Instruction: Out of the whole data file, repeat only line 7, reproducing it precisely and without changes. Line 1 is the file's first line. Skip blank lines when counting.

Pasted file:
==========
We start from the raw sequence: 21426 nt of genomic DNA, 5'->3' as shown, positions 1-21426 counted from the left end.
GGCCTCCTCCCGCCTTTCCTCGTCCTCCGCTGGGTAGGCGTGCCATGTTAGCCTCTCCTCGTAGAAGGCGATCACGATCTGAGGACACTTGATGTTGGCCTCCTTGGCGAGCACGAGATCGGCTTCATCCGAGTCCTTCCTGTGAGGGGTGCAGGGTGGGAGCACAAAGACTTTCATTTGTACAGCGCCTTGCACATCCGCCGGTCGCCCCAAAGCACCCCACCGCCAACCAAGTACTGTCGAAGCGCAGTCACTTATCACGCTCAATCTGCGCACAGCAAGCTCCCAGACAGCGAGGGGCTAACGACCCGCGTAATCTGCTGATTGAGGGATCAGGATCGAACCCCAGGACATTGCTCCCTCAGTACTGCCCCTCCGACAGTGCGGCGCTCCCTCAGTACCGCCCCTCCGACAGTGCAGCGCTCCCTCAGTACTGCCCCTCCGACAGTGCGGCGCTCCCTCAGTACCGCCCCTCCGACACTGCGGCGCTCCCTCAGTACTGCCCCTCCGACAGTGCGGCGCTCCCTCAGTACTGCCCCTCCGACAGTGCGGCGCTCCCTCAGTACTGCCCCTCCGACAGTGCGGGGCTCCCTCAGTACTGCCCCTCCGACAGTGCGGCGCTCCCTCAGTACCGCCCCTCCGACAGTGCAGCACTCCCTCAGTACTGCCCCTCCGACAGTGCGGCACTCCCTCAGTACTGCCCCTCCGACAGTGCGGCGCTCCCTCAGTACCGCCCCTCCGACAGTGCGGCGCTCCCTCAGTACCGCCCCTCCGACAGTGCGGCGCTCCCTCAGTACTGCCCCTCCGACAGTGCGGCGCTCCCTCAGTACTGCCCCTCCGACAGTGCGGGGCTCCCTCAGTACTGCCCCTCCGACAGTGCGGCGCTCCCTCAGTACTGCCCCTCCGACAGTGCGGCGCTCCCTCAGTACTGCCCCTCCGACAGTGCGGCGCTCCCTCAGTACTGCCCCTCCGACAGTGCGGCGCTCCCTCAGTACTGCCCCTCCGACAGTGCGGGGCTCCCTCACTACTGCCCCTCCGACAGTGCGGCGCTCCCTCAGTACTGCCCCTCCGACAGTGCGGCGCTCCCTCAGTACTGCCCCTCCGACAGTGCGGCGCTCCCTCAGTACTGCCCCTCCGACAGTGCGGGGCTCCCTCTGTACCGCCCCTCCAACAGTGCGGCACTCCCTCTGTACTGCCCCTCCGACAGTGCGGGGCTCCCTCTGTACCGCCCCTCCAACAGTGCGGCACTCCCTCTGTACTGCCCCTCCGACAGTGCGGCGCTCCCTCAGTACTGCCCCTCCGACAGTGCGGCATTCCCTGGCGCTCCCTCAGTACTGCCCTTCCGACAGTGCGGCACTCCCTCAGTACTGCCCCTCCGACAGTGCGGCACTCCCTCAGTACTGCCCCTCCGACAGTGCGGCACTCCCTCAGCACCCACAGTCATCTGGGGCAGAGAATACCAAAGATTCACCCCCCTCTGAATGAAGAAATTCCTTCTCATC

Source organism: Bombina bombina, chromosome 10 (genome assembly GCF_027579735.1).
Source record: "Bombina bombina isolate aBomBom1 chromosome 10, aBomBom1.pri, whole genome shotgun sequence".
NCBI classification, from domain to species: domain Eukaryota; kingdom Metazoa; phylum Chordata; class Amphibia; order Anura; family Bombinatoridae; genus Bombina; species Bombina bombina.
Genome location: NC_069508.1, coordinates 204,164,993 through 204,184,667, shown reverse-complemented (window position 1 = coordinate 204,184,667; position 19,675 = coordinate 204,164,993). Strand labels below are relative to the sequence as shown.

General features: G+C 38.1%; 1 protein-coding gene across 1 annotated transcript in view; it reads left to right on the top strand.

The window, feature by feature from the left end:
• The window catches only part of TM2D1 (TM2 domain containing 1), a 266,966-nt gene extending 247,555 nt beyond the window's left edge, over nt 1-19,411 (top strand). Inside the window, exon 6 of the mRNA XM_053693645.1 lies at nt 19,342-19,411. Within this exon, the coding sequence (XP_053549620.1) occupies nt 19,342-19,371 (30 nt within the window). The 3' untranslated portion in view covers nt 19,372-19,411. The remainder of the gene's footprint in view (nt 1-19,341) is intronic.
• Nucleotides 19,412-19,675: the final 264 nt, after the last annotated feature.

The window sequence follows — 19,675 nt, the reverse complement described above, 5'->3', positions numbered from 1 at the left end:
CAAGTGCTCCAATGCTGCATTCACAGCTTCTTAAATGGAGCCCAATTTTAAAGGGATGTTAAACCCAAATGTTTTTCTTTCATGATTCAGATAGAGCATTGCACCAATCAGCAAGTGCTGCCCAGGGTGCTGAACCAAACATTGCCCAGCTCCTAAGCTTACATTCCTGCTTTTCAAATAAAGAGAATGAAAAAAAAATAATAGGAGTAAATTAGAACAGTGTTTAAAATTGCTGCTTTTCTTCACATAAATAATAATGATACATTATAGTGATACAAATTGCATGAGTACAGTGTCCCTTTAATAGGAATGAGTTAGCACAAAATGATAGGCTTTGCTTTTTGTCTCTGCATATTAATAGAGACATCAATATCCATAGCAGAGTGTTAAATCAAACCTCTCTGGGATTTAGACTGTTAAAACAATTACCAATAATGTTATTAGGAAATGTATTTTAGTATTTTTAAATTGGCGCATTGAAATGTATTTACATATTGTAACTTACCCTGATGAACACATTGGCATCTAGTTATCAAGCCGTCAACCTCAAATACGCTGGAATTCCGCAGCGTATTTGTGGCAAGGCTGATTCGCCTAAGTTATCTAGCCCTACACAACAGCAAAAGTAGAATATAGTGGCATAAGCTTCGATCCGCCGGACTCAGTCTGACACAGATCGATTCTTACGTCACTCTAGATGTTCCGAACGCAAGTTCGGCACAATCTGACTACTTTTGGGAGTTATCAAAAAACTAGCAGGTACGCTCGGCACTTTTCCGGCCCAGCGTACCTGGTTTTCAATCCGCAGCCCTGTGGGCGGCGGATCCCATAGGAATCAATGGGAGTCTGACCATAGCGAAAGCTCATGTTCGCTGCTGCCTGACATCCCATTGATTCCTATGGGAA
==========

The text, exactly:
General features: G+C 38.1%; 1 protein-coding gene across 1 annotated transcript in view; it reads left to right on the top strand.